At Ripple, she’s helping oversee the expansion of RippleNet, the decentralized global network of payment providers and banks that currently includes companies like Modulr and Azimo. 

Ripple has no shortage of experience in dealing with regulators: The company has been locked in a bitter court battle with the US Securities and Exchange Commission, which sued it for issuing an unregistered security. In November, Stuart Alderoty, Ripple’s general counsel, proposed limiting the SEC’s role in policing cryptocurrencies. XRP, which at one point was the third-biggest token before the SEC suit, now ranks sixth by market value.  

“Compared to the US, I think that we’re still in a much better space,” Young said in an interview. “The UK has a very good opportunity to keep that leading role and become a crypto hub.”

But she also sounded a note of caution, adding that UK regulators have been sending sending “contradictory messages” regarding how to govern the mushrooming crypto sector. As an example, she cited UK Economic Secretary to the Treasury John Glen making comments in support of the industry and Bank of England Governor Andrew Bailey warning about digital assets being used in criminal scams — on the same day.  

“More recently, we were hearing more mixed messages. I think it is really dangerous right now because this is the kind of mixed messaging that can hamper innovation and endanger the UK’s position to be the leading crypto hub,” she said.

Ophelia Brown

Age: 36Job: Founder of Blossom CapitalLocation: London

Brown launched the London-based venture capital firm Blossom Capital in 2018. She’s invested in startups such as MoonPay, which provides infrastructure for buying and selling digital assets, and the cryptocurrency and computing platform Tezos.

Other investments include business forecasting platform Pigment and cybersecurity automation startup Tines. Blossom has also invested in non-crypto firms such as online payments company Checkout.com, whose $40 billion valuation in a funding round in January made it one of Europe’s most valuable startups. 

Brown studied at the University of Oxford and has an MBA from French business school Insead.

She caught the crypto bug early — Brown recalls going to her first meeting with other cryptocurrency fans in London in 2013, adding it’s an industry she has been interested in for a long time.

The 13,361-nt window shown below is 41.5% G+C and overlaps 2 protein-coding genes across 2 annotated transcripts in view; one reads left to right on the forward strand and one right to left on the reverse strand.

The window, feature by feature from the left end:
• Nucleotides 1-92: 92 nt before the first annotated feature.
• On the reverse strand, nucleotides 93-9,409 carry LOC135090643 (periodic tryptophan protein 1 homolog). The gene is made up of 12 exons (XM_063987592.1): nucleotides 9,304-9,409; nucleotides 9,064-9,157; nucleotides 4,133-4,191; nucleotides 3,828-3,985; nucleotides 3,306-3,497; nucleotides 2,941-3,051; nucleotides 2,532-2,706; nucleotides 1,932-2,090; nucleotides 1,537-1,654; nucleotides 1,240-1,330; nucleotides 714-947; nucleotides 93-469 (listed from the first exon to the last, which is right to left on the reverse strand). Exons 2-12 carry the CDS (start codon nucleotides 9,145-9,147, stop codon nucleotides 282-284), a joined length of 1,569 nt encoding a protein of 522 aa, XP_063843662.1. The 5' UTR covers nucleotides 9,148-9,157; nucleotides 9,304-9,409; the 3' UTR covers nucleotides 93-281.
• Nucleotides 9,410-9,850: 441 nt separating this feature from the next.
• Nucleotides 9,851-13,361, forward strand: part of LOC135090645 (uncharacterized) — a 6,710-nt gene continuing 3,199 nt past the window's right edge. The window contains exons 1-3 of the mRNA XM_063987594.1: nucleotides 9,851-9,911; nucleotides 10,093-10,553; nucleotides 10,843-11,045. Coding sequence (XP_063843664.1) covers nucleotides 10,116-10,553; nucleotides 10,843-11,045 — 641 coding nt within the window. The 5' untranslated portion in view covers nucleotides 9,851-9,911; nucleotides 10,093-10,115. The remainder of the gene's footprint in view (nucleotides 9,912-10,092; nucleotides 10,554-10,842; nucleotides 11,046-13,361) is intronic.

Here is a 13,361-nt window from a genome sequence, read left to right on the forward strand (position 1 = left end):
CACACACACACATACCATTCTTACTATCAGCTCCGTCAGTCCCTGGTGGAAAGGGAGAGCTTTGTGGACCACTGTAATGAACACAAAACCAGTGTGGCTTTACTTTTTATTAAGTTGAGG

“Back in 2014 was when I bought my first Bitcoin through a site called localbitcoins.com, which involved actually meeting someone in a Starbucks in Mayfair,” she said in an interview. Bitcoin ended that year at around $300. It peaked at close to $69,000 in November last year.  

In January, Blossom Capital launched a £316 million ($386 million) fund that will invest a third of its capital in crypto firms in Europe. She isn’t fazed by the recent meltdown in cryptocurrency markets: Blossom Capital is “very bullish long term investors, we don’t pay too much attention to the intra-day or the weekly volatility” are more focused on “the evolution of crypto from a niche financial tool to a mainstream asset class,” she said. 

Brown said Blossom Capital also owns nonfungible tokens, the digital certificates of authenticity that exploded in popularity last year. “We have a Crypto Punk and we have Bored Apes and through that we hold some ApeCoin.”

Dmitry Tokarev

Age: 32Job: Founder and chief executive of CopperLocation: London

Since founding crypto custodian Copper in 2018, Siberian-born Tokarev has been on a mission to convince the UK’s institutional investor crowd that digital assets belong in a diversified portfolio. 

A talent for mathematics propelled Tokarev into Siberian Federal University at age 15, where he got a degree in software engineering. Wanting a Western education, he Googled the world’s top universities and settled on the UK. There, he picked up English while working at a Pizza Hut for nine months. He eventually studied risk management and financial engineering at Imperial College London, then built trading bots for small hedge funds and discovered how to arbitrage discrepancies in the price of Bitcoin across different exchanges. 

Like most executives in the crypto sector, his assessment of the world’s current financial rails is scathing: “It’s very much shocking how the financial services industry works on a tech level, underneath the smokescreen of sending £20 to a friend with an emoji,” Tokarev said in an interview. “But that’s definitely not how the financial services infrastructure is going to look in 15 to 20 years’ time.”

With backers like billionaire hedge fund manager Alan Howard and clients including FTX and State Street, Copper is now one of the UK’s most prominent crypto companies. Asked about a regulatory regime that’s at times been outright hostile to cryptocurrencies, Tokarev said he’s optimistic that things are changing — while pointing out that there’s some way to go. 

“There are certain political discrepancies in the narrative, where I don’t think there is a 100% understanding of what’s going on in crypto,” he said. Tokarev warned of “Chinese walls” forming between regulators and the politicians that oversee them, where neither side is fully sure of how to engage with the industry.

For now, Tokarev thinks the UK should start looking beyond the parts of crypto and blockchain technology that easily integrate into existing financial services. “There’s much more to look at in the crypto space, like decentralized finance, that’s already 50,000 steps ahead. You can continue catching up, but at least lay the perimeter within which you can innovate.”